Ideology vs convenience

In Newsletter Editorial4 MinutesBy Gavin MyersJuly 23, 2021

It’s always a positive when someone raises alternate views and a discussion ensues.

I received some great feedback on my EDM editorial of 9 July (Minding your bees and butterflies). One reader, in particular, raised some good points. While we disagreed on some issues, we also agreed on a few – one of which is that the case for maintaining and upgrading residential streets and the nation’s highways shouldn’t be an ‘either/or’ question. Both should be engineered and maintained for their specific purpose – though I still maintain that given the state of the national highway network, priorities need to shift and a balance must be reached.

I’m led to believe that the ‘specific purpose’ of a residential street is fast changing. Through traffic is becoming streng verboten, and we should all aspire to have safe, pedestrian-friendly suburban streets. Defining what exactly constitutes ‘safe, pedestrian-friendly suburban streets’ is a can of worms (and for another day), but I agree that peak-time through traffic is more than a passing nuisance – living among some relatively busy suburban streets as I do.

My reasoning? The more we can do to help peak-time traffic move freely on the main roads, the less time people will spend in bumper-to-bumper traffic (reducing fuel consumption and emissions, I might add), and the less they’ll be compelled to try to skirt the backlogs through the suburbs en masse. That’s effectively killing two birds with one stone and, to my mind, logical.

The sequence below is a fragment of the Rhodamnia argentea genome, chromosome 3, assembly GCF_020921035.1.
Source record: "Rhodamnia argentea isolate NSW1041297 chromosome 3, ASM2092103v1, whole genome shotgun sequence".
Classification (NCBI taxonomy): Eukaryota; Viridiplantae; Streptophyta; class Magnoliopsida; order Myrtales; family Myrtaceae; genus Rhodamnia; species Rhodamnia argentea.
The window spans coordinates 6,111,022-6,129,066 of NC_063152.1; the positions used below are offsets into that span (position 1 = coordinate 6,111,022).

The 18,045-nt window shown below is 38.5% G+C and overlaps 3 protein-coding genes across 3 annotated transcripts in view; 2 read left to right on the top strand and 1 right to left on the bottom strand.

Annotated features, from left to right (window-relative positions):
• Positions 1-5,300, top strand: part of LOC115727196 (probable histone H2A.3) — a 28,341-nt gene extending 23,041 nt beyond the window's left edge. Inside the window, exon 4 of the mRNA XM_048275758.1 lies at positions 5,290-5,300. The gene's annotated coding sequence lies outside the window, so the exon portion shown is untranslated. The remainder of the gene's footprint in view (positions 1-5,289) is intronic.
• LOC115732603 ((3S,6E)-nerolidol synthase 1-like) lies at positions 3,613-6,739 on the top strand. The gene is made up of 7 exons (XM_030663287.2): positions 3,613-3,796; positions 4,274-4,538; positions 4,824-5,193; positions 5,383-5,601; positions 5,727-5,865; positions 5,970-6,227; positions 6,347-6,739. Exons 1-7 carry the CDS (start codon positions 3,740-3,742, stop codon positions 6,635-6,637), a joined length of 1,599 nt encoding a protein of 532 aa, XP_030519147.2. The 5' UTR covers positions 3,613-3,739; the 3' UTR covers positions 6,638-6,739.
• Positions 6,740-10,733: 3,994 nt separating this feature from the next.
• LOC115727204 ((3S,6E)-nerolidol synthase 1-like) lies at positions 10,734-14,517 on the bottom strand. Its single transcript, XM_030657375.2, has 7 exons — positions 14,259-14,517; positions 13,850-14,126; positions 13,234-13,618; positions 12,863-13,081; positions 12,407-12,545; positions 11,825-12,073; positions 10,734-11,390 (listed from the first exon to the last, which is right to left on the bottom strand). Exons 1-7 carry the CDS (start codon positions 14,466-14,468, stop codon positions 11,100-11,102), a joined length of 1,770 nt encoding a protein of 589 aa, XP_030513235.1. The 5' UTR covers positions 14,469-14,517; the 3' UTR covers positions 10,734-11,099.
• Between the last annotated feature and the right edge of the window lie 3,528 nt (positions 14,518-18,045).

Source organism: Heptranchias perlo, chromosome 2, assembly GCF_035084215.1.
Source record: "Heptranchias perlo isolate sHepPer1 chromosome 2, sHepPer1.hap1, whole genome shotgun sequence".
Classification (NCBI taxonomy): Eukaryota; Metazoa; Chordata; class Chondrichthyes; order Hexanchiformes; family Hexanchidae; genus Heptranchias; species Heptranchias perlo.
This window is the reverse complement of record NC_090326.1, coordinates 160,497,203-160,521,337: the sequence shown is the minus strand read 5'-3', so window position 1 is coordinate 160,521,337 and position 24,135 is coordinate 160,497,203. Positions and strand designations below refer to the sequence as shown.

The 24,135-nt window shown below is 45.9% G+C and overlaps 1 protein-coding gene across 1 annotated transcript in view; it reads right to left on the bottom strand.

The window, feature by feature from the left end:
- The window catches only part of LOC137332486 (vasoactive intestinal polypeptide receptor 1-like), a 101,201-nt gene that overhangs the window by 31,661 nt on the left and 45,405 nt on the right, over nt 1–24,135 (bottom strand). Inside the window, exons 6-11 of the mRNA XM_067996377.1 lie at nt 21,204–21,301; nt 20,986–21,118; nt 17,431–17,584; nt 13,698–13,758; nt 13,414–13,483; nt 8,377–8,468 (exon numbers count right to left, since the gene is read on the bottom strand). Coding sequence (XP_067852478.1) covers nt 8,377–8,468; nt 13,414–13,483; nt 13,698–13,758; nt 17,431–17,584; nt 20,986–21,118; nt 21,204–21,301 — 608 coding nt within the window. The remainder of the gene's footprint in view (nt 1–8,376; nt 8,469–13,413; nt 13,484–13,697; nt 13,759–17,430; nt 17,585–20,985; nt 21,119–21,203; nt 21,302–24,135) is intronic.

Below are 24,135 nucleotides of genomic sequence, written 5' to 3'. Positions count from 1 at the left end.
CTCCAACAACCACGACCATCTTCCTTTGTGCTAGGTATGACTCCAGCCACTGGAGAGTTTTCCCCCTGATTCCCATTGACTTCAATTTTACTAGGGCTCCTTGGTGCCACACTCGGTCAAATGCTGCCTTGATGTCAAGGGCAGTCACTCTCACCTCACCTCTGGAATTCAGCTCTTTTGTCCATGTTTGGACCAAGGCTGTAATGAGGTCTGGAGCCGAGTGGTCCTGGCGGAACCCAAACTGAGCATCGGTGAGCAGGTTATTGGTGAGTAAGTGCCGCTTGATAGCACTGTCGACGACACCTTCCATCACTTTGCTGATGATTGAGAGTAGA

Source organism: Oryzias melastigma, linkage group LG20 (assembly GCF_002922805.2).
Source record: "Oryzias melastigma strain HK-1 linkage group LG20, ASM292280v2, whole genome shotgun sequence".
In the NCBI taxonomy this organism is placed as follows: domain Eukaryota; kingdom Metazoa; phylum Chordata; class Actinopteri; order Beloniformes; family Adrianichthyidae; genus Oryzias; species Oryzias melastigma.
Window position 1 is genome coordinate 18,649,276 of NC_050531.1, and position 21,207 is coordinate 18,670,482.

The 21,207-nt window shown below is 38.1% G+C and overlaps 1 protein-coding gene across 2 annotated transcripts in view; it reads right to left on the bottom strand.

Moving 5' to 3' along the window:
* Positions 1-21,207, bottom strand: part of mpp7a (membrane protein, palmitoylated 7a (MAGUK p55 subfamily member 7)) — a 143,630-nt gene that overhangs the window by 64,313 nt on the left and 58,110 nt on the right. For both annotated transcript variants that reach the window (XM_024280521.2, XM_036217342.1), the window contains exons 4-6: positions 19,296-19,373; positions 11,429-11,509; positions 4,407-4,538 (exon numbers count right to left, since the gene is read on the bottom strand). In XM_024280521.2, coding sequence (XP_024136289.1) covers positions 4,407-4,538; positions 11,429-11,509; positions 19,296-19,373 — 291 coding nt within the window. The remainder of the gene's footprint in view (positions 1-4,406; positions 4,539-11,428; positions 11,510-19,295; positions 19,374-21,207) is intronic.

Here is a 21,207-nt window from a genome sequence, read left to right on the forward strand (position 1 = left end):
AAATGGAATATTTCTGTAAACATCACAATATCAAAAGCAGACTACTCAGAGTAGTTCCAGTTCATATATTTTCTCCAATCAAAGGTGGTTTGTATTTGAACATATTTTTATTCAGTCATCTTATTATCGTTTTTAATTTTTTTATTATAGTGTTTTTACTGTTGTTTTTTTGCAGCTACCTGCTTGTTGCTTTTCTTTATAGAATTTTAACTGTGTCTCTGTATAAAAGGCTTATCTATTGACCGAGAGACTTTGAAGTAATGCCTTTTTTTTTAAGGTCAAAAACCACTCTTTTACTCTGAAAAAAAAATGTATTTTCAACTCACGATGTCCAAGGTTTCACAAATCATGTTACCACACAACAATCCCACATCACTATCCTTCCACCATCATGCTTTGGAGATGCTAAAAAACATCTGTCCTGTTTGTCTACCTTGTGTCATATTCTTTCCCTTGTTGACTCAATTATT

Apparently not. In June, Nicole Rosie, NZTA’s chief executive, told a parliamentary select committee that the agency is actively slowing traffic through queues rather than “traditional speed signs and other things”. The following day, Newstalk ZB’s Heather du Plessis-Allan spoke to Greater Auckland director Matt Lowrie about the revelation. (I only came across the interview last week.)

Lowrie’s argument was that making it easier for people to get around encourages them to do so, increasing the number of vehicles on the road, emissions and so on. By making travel more difficult, it encourages people to seek alternatives.

I sat shaking my head as Lowrie stumbled his way through the interview. Give it a listen; you’ll either chuckle at the blasé disregard for lost productivity or start weeping in despair. At least he acknowledged freight movement is affected. (But why worry about that when rail’s in the wings? I digress.)

What Rosie, Lowrie and their ilk don’t seem to realise is that humans are creatures of comfort. Motorists who have the choice won’t be moved out of their vehicles if the alternative is less convenient, less comfortable, and less appealing overall. If they need to cover 20km after a hard day’s work, with their laptop bag, perhaps some groceries and possibly a couple of restless kids in tow, the bus, bicycle, and metro rail are going to lose to the car.

And so, until real alternatives to lessening traffic are seriously promoted – such as incentives, flexitime or working from home, even carpooling where possible – we can probably expect suburban streets to get busier with peak-time traffic, not more serene and pedestrian-friendly.

And now we know who to thank for it.

Take care out there,

Gavin Myers
Assistant editor